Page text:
What things are wrong with the gun. Cracked plastic piece, baffles on BB’s gun, and the scope mount falling off.

    What things are right with the gun. Very first is new technology. The NP2. If I still had my .25 cal. XL I think I would be finding a way to put the NP2 in it.

    Next it does shoot well enough. And it sounds like its got a learning curve like any other gun I shot. I think somebody here with a Garand knows that. Or the person with the first Marauder or Air Force gun with out a PSI gage. You know the old days before the spin lock tanks.

    And I really need to say something about the baffles. And I need a few things to compare to and what else could that be then some products that are out there.

    Take a look at the Sound Lock baffle kits for the AirForce guns that use them. I bought them for my AirForce gun in .177 cal. and they were so oversize on the diameter that the pellet passes through that it ain’t even funny. The baffles no way are effective in the job that they are supposed to do. That diameter is so big that the. 177 cal. kit should be used for a .22 caliber gun. And the .22/.25 cal. is almost good for a .25 cal. pellet but no way good for a .22 cal. pellet. The hole is to big and the baffles just don’t do the job they are suppose to. If I remember right the sound ratings of the Condor SS had to be raised on the PA site.

    So if the baffles are made the way they are suppose to be to effectively muffle the gun there is a chance of clipping the baffle with the pellet. You have to rotate the muffler to get the baffles not to clip.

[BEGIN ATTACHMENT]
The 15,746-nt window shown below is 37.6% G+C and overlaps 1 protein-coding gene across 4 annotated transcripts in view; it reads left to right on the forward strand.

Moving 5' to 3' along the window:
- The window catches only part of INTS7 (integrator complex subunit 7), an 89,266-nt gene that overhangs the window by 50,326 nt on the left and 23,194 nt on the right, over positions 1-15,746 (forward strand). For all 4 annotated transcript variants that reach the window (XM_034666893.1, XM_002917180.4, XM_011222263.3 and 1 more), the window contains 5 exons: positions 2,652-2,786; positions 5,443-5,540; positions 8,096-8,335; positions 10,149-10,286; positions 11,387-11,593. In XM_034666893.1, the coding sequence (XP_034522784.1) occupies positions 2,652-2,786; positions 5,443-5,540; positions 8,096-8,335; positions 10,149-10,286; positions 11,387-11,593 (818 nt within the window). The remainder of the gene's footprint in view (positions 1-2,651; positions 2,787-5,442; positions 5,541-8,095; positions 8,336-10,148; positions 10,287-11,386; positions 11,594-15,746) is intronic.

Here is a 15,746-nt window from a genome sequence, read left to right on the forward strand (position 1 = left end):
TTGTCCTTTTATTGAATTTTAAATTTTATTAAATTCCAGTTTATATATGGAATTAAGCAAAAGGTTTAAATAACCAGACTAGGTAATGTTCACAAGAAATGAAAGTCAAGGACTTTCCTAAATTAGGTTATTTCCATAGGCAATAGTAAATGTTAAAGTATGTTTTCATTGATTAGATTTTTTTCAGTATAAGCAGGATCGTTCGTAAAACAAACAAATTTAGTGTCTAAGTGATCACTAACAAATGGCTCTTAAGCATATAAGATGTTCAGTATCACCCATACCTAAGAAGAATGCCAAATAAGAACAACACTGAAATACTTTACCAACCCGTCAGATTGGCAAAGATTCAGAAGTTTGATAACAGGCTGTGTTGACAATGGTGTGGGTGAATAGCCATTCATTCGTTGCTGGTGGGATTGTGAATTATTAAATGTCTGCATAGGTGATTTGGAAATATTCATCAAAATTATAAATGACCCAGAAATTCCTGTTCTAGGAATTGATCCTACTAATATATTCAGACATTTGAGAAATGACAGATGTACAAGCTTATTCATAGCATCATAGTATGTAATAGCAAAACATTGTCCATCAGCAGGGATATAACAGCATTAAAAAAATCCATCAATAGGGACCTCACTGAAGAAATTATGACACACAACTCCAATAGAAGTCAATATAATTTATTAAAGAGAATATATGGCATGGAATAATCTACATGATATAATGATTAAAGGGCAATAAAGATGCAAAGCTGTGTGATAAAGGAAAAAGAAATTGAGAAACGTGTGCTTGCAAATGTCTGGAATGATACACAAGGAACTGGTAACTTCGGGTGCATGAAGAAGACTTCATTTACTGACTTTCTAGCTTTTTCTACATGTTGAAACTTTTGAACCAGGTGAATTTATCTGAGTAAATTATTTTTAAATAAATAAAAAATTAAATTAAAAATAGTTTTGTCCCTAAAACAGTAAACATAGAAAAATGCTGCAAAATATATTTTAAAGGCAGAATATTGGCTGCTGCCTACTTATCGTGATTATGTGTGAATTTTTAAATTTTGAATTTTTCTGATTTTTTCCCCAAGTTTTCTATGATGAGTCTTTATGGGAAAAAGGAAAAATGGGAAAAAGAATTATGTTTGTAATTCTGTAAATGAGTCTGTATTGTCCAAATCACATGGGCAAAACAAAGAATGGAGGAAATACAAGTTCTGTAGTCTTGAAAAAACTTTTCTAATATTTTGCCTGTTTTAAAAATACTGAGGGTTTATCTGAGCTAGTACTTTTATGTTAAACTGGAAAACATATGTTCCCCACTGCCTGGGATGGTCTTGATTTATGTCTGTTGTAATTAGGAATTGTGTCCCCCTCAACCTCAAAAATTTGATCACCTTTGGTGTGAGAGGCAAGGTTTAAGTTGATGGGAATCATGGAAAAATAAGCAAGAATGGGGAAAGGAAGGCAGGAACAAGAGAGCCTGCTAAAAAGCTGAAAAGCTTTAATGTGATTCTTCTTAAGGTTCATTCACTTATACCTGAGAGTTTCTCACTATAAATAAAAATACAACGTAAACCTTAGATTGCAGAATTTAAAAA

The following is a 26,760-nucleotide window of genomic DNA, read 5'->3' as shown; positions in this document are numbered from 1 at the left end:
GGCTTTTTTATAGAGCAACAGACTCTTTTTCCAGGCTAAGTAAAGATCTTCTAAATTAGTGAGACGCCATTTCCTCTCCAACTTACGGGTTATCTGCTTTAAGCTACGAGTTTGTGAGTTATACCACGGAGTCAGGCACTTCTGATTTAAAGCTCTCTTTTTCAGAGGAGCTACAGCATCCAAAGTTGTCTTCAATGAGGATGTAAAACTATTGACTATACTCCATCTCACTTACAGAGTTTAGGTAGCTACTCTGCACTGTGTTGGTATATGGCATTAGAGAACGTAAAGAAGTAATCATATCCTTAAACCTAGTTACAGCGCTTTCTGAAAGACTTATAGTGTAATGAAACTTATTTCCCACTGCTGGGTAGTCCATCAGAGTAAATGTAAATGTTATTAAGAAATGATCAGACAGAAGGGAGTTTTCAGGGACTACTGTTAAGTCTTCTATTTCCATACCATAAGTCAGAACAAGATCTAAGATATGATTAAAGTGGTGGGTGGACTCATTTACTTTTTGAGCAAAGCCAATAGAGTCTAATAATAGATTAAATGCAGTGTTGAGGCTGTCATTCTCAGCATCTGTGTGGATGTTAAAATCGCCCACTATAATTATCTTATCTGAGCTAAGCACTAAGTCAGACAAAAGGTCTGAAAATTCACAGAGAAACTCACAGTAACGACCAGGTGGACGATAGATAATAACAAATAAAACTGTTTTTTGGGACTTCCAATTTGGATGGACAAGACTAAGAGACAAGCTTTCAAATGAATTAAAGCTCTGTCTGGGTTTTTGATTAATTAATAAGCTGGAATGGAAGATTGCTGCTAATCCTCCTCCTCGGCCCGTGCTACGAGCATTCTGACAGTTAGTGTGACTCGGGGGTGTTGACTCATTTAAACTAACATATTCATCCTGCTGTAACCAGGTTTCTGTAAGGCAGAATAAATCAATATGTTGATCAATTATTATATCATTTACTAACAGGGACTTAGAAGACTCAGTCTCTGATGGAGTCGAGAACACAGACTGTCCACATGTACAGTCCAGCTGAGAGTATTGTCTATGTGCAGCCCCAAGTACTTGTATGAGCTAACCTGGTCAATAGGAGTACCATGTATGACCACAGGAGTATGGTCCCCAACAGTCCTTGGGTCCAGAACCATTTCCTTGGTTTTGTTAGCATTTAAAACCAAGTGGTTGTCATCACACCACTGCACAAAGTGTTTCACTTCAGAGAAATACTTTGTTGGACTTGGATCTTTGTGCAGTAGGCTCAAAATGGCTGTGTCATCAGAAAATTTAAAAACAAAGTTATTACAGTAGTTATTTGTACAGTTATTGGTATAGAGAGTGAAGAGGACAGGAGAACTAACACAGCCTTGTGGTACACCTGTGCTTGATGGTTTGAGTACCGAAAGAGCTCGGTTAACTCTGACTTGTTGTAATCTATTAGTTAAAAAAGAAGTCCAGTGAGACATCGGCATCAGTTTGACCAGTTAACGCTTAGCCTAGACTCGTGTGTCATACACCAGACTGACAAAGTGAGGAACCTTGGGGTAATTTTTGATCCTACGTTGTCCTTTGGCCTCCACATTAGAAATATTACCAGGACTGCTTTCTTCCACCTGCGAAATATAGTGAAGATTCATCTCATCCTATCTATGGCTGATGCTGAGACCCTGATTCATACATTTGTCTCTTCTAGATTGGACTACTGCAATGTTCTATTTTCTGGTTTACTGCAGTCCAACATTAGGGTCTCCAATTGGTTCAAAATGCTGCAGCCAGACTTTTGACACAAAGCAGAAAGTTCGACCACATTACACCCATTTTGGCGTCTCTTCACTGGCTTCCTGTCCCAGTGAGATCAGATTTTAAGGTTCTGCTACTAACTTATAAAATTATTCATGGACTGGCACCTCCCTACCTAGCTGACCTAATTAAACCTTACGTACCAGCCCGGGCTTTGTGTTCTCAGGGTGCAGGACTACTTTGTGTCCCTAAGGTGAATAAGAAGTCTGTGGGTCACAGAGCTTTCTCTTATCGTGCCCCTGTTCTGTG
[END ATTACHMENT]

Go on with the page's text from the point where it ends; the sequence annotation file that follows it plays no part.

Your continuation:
So is there something else that I missed that’s wrong with the new NP2 ?

    And I obviously cant speak for Crosman but ain’t they making things right ? Well and Pyramyd AIR also.

    And I think I talked about cracks before. Some times cracks are not visible at assembly. So how or why would inspection know to catch a crack if there ain’t one there. I will bet they dont have a machine checking it.

    I will have to say that from the things I have been involved with in machining and the different round table discussions that I have been in quality control is a joke. The people making the parts and assembling the parts will usually find the quality problem. Inspection usually has a procedure and a check list basically of dimensions. Probably some surface finishes and general visual inspection of the part or assembly or finished product. If its not visible and there is no verbal or written alert that the inspector should follow then they basically don’t know that a problem exists. They just see what is in front of them.

    And like car manufacturers. Most of the time recalls are made its after the vehicle has been out in the field in service. Most of the time. Notice I said most of the time. But the manufacturer of that car wont even know there was a problem until time took its toll.

    And I have kind of been layed back about this ribbon cutting of the NP2 but I have to say that really the only two problems I see is the cracked plastic and the scope mount. The cracked plastic piece is probably contributing to the baffle alignment.

    So all Crosman has to do in my eyes is fix the plastic piece and the baffle alignment will be fixed. Then just drill and tap a few holes in the main tube like most of their guns and mount the scope rail that way. There is nothing back there that has to do with a air seal.

    And how soon did you say you would get the new one to test BB ? I myself don’t think it will be long because those are simple fixes. Well in our eyes. Im sure they will have to chang some procedures and types of materials.

    Will see. But I think it wont be long before somebody really does show what the NP2 can do. They got to get the guns out there and people using them before any more can be said.

    And BB thanks for the honesty of your report as usual.

    • GF1,